• Third, after confirming Gates' ID and securing the grounds (making sure there was no burglar on the premises), Crowley and company should have saddled up and left right away, considering how agitated the whole mess had apparently made Gates. And you have to ask why the hung around. What was the point, to teach a limping man with a cane a lesson about minding his manners when dealing with the police?
  • Finally, Crowley was within his rights to arrest Gates, but he didn't have to.

If you dislike or doubt my last point, consider the wording of the Massachusetts statute under which Gates was arrested and charged: Chapter 272, Section 53 of Massachusetts' State Code,

Common night walkers, common street walkers, both male and female, common railers and brawlers, persons who with offensive and disorderly acts or language accost or annoy persons of the opposite sex, lewd, wanton and lascivious persons in speech or behavior, idle and disorderly persons, disturbers of the peace, keepers of noisy and disorderly houses, and persons guilty of indecent exposure may be punished by imprisonment in a jail or house of correction for not more than six months, or by a fine of not more than two hundred dollars, or by both such fine and imprisonment.

No matter what you think of him, I'm pretty sure Gates is not a "common night walker," "common street walker," "common railer," or "common brawler." Neither he nor Sgt. Crowley has suggested Gates was behaving in a "lewd, wanton, or lascivious" manner with Crowley or any of the women at the scene.

So, that leaves "disturbers of the peace." If Gates was indeed yelling at Crowley and yelling accusations of racism, no doubt, he was arguably disturbing the peace.

So was Crowley within the letter of the law? Sure, if his allegations about Gates' behavior are true...and are born out by something more credible than the police report that said Ms. Whalen was a "neighbor" who was concerned that big black men were breaking into Gates' house. But Crowley still wasn't required to make an arrest. It is discretionary.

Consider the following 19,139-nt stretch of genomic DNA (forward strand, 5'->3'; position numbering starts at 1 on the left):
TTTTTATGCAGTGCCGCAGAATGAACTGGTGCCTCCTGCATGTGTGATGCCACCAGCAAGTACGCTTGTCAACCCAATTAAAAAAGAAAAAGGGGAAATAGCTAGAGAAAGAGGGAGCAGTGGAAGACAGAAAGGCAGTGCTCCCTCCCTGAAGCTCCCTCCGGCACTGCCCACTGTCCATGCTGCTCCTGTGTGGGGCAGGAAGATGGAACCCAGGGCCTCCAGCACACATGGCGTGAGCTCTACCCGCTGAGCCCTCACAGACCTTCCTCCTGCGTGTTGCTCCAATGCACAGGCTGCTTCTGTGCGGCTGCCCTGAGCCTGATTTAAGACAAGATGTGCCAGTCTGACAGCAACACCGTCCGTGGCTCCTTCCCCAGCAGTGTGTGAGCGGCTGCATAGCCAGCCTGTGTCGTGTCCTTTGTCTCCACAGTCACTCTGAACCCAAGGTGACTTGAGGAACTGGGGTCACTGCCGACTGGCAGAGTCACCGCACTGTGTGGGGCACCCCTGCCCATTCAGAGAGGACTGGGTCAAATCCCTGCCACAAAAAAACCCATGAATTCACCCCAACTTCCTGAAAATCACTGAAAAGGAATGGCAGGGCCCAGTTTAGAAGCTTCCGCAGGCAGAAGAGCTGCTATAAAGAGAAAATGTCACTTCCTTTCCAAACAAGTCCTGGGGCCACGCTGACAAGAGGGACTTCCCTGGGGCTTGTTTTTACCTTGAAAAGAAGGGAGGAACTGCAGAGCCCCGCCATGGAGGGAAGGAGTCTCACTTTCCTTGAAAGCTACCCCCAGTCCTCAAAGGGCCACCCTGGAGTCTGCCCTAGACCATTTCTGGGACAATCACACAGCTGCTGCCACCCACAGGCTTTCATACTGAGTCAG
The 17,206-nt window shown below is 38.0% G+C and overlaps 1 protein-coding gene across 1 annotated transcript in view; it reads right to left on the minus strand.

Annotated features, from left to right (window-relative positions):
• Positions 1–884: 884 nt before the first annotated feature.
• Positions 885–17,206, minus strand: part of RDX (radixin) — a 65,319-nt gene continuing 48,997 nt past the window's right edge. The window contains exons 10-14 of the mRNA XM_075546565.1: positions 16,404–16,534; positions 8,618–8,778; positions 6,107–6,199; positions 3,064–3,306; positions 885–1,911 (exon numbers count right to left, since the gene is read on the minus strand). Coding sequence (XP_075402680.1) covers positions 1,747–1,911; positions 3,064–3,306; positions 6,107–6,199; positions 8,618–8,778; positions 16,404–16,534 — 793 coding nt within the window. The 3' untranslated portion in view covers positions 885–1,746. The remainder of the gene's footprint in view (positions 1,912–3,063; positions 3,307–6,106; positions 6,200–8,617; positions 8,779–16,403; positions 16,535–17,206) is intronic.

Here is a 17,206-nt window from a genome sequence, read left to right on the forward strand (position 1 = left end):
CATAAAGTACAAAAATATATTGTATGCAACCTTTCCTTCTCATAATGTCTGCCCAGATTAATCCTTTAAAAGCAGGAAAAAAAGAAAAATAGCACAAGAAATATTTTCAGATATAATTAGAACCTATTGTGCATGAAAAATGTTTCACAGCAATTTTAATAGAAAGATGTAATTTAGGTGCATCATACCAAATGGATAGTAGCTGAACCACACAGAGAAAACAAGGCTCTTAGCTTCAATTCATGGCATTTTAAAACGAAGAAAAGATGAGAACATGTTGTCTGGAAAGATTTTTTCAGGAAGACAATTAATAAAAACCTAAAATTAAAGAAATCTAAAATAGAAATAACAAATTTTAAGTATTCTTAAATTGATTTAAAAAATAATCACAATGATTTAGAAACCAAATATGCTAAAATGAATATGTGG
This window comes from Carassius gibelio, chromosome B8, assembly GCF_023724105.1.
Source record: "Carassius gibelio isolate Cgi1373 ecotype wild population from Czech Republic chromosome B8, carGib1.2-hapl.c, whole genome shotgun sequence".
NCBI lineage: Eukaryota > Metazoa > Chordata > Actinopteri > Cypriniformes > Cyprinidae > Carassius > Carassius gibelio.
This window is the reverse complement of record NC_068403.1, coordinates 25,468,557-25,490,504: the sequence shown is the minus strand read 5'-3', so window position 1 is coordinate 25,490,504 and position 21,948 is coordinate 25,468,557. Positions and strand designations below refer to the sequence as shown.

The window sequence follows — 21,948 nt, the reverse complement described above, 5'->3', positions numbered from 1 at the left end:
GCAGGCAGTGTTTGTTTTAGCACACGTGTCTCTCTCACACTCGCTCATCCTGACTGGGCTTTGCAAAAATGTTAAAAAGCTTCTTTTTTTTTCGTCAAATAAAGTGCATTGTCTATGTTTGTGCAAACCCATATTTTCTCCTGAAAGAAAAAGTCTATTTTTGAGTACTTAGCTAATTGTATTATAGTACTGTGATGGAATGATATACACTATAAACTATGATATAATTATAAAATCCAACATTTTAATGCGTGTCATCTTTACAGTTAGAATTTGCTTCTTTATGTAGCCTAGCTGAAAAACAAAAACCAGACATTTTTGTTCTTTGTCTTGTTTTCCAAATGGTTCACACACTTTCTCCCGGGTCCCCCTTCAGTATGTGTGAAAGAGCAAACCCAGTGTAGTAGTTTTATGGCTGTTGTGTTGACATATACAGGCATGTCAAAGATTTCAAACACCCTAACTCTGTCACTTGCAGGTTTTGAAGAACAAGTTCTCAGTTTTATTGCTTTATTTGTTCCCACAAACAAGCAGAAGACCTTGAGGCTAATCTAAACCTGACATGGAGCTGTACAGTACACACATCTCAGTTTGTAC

I'll leave you with this personal analogy to hammer home my point: Several days ago, I stepped out of my back yard to roll my garbage can onto my rear swale, because garbage pickup was the next morning. But there was no room for my can on the swale, 'cause a mystery neighbor had dumped junk on my rear swale, taking up all my space. This annoyed me for the obvious reason. But it also annoyed me 'cause my fair city had done its once monthly bulk pickup a couple days earlier, removing a hacked up tree that I'd cut up and placed back there. Bear with me. There is a limit of 45 cubic feet of free bulk pickup once a month in my city. If you place more than that limit out for pickup in a one month period, the city charges you for the overage. My tree was definitely a good 45 cubic feet. So when I saw the junk on my property, I was not just angry that my space had been filled by junk that wasn't mine, but also that I could billed for the stuff.

But the mystery dumper was really no mystery. Over the past few years I've caught a couple different people from the home of a wack job woman whose back yard faces mine leaving things behind my house, 'cause I have lots of room, and they don't. Our yards are separated by an alley. Occasionally, I've asked them nicely not to leave stuff on my rear swale, explaining each time that I didn't want to get charged for their junk. This time, I didn't ask. I dragged the junk across the alley and left it on wack job's rear swale, making room for my garbage can on my own property.

The next morning my garbage was picked up and we all lived happily ever after...until Mrs. B called me at work a few hours later to tell me that wack job had just pounded on our front door, cussed her out, and demanded that we take the junk back. Mrs. B told wack job not to hold her breath. Wack job said she'd move the stuff back onto our property herself. Mrs. B cautioned that she was busy painting but if wack job persisted she'd call someone else to stop her from putting the junk back on our property. Wack job accepted the challenge.

So I got on the phone and sent over the police officer who supervises our part of our lovely 'hood.

When he arrived, along with a city code officer, the cop attempted to talk to wack job, who told him and the code officer to go and fornicate themselves. She grew increasingly agitated, and increasingly loud. She drew a crowd. The crowd looked disturbed and bothered by her rant. She grew defensive, eventually acknowledging in a round about way that she was responsible for the junk on my property. And she cussed the cop out over and over and over, finally flipping him off and walking away, shouting profanities as she went.

How did the officer respond, you ask? He took a deep breath, considered the circumstances - that the woman had been humiliated in front of neighbors who saw her admit to her sneaky illegal dumping, chuckled about her tantrum, gave her a verbal warning to behave, climbed back into his squad car, jotted down a few notes about the incident, and drove away.